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Childcare centers face staffing shortages nationwide as families flock to their doors

Childcare centers are facing several hurdles in hiring including the fact that children under 12 cannot yet be vaccinated.

PENNSYLVANIA, USA — Childcare centers across the nation are facing a staffing shortage at the same time that they are being hit with a surge of families who need their help as parents return to work. 

"At some of our meetings we have thrown out there, 'is it because we're in a field where adults are going to be exposed to children who are unvaccinated?' Is that why?" said Charlene White, Executive Director at the Mechanicsburg Learning Center

Currently, the COVID-19 vaccination is only approved for children 12 and older.

White noted it's just one of many hurdles to hiring childcare workers right now. 

Workers also need to be properly trained and meet several requirements to be employed by childcare and learning centers.

"We're competitive with wages, you know," she said. "It's very competitive. Our benefits are great. Paid time off. Holidays. Because, you know we work a little around the school district's schedule as well."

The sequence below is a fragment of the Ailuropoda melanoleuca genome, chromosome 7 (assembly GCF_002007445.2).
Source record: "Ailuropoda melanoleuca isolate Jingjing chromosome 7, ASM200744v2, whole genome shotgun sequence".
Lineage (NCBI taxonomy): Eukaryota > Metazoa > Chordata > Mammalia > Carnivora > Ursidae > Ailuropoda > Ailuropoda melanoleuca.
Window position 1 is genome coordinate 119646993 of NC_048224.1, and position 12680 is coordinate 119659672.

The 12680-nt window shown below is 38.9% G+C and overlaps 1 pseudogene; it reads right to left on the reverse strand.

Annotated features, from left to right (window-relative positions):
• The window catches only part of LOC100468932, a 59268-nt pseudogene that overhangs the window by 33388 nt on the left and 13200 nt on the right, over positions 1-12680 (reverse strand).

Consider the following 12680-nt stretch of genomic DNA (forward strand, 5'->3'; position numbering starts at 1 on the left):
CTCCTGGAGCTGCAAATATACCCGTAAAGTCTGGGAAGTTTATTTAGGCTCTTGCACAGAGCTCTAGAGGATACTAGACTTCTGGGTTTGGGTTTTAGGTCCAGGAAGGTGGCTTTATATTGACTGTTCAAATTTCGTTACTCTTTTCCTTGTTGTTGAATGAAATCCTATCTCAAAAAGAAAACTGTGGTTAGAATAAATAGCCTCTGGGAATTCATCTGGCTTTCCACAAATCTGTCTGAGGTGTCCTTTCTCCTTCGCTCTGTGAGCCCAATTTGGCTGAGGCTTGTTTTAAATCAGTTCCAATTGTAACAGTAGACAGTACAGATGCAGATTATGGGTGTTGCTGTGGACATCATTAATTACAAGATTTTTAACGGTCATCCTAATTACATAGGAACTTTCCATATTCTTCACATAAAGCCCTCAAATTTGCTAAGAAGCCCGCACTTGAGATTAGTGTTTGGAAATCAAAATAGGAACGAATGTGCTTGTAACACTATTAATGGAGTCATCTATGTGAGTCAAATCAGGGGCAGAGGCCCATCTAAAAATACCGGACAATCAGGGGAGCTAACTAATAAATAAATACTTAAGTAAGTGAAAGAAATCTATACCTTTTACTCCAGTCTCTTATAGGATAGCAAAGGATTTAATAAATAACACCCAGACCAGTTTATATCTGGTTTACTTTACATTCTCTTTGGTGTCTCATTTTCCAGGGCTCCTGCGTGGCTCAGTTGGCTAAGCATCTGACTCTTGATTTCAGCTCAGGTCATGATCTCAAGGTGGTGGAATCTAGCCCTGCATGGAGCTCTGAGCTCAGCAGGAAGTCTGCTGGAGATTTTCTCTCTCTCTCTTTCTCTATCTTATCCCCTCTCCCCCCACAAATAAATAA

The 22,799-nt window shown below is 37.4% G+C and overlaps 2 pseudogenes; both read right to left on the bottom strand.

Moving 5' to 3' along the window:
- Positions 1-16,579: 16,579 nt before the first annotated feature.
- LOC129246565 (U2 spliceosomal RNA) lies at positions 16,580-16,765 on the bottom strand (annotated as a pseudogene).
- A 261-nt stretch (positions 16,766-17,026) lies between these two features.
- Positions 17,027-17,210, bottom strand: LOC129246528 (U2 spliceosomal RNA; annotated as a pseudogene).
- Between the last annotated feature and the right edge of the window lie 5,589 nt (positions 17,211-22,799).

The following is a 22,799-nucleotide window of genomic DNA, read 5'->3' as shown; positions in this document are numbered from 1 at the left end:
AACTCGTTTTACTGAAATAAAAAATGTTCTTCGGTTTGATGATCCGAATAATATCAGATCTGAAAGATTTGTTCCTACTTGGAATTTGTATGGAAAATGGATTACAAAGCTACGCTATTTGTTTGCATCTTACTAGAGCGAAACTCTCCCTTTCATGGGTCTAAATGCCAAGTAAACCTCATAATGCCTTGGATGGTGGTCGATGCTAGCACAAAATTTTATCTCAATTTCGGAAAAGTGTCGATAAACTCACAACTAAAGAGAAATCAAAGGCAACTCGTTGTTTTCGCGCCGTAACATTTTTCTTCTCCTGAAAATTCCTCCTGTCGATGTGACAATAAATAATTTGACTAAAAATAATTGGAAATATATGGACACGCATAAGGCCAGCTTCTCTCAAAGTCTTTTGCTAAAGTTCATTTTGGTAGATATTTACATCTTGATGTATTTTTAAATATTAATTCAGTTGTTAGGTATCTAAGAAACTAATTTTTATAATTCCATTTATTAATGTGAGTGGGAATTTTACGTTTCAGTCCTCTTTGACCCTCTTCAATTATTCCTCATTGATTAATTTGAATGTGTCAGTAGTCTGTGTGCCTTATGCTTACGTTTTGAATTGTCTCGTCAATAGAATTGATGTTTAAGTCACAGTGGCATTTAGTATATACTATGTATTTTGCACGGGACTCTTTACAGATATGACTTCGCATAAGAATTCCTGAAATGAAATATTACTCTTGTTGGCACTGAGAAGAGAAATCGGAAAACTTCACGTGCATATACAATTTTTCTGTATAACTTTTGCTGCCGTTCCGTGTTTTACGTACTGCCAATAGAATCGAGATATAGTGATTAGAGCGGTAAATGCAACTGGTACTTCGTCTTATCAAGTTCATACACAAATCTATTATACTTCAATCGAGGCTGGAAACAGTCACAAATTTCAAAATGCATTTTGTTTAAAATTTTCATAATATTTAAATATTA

White said she needs to hire eight teachers right now. But the center is receiving no applications for the open positions.

In the meantime, demand continues to increase at centers nationwide.

At Mechanicsburg Learning Center, they currently teach 300 students. 

"From August to September we've increased our enrollment by 73 children," said White. "Yeah. In a month."

A recent US Dept of Treasury report called the national child care sector "a crucial and underfunded part of the American economy." It also called the current system 'unworkable' with many parents unable to afford care, low wages for workers, and limited spots for children nationwide.

The Treasury report said "relying on private money to provide child care is bound to come up short. Currently, the average family with at least one child under age 5 would need to devote about 13 percent of family income to pay for child care, a number that is unaffordable for most families. 

Less than 20 percent of children eligible for one of the largest federal assistance programs for low-income families, the Child Care and Development Fund, actually receives funding. 

Notwithstanding the high costs borne by parents, margins for child care providers are low and many struggle to make ends meet. They survive by keeping costs low. 

Labor, the main input, is overwhelmingly provided by women, many of whom are nonwhite, who earn low wages leading to high turnover. Many child care workers are paid so little that they rely on public services for their own economic needs."

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